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The papillary dermis is the very top layer of the skin, which serves to protect the body from the external environment. It contains blood vessels, which supply the skin tissue with essential nutrients and oxygen, as well as regulating body temperature. This layer of dermis also includes free nerve endings in sensitive parts of the body. The nerves help protect the body from danger, such as sharp objects and heat, and send messages to the brain and spinal cord to protect the body by regulating body temperature or avoiding a source of pain.
The most essential function of the papillary dermis is to protect the muscles and internal organs of the body. The skin is actually an external organ that is elastic and stretches over the entire body. It keeps germs and other harmful materials from coming into contact with the sensitive and vulnerable systems within the skin that keep humans and other animals alive.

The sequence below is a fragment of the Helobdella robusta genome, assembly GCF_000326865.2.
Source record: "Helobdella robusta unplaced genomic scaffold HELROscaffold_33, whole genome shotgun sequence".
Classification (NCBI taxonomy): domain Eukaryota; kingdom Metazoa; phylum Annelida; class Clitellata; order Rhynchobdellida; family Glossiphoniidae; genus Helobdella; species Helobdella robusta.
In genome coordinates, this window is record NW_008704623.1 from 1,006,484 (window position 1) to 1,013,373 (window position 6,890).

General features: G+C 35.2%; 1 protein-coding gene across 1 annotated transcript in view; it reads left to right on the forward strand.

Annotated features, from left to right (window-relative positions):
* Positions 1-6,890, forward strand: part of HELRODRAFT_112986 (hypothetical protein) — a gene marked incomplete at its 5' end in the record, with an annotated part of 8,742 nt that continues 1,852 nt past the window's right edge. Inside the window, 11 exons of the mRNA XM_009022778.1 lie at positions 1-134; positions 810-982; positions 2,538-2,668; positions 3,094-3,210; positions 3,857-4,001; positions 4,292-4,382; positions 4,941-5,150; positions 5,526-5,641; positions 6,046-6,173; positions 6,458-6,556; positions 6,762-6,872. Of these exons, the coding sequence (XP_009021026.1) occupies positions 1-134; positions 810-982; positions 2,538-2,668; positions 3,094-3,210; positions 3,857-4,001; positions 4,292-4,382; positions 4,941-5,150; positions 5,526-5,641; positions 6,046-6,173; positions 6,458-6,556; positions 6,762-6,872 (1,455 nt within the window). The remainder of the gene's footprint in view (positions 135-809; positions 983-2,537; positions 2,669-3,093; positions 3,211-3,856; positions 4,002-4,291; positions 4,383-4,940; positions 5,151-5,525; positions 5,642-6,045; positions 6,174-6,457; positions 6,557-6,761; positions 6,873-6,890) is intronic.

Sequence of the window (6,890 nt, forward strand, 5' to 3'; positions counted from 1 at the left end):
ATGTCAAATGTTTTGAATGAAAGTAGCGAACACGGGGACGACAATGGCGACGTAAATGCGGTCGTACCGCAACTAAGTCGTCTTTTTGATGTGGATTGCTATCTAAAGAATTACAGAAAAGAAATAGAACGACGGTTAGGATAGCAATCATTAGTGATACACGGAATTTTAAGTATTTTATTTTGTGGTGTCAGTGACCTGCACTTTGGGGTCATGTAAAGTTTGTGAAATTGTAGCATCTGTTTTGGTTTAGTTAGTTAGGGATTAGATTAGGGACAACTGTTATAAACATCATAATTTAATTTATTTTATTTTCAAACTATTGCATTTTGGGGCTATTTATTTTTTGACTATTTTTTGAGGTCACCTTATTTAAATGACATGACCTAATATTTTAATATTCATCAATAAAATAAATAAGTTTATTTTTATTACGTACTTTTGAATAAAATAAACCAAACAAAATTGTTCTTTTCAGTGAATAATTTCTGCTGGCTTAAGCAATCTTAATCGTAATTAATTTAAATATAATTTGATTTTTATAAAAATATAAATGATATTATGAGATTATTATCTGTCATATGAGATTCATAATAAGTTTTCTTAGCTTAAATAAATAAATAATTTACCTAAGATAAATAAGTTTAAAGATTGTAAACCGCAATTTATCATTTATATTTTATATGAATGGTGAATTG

The papillary dermis contains blood vessels that serve two primary functions. One of these functions is to provide the tissue of the skin with vital nutrients and oxygen. The blood vessels also remove used, oxygen-depleted blood from the skin to make room for fresh blood.
The second function of the blood vessels within the papillary dermis to to regulate body temperature. Nerves present in the skin tell the body what the surrounding temperature is. This information can be used to either conserve or dissipate heat by increasing or decreasing blood flow to the dermis.
Free nerve endings are also contained within the papillary dermis in highly sensitive areas of the body, such as the fingers and genitals. These nerves are directly connected to the brain and spinal cord through the periphery nervous system. The nerves are located in the top layer of the skin in order to best determine the surrounding environment. They can tell the body that it is too cold or too hot in the surrounding environment, which the central nervous system will use to conserve or disperse heat.
The nerves in the papillary dermis can also sense danger in the surrounding environment other than from temperature. These nerves are responsible for sending pain messages to the brain and connected nervous system. When pain is detected on the skin from trauma or some other source, the nerves send a reaction through the body that determines how the body reacts to the sensation. This can be experienced when the skin comes in contact with a sharp edge, and the nervous system responds by causing the person to flinch away from the source of the pain.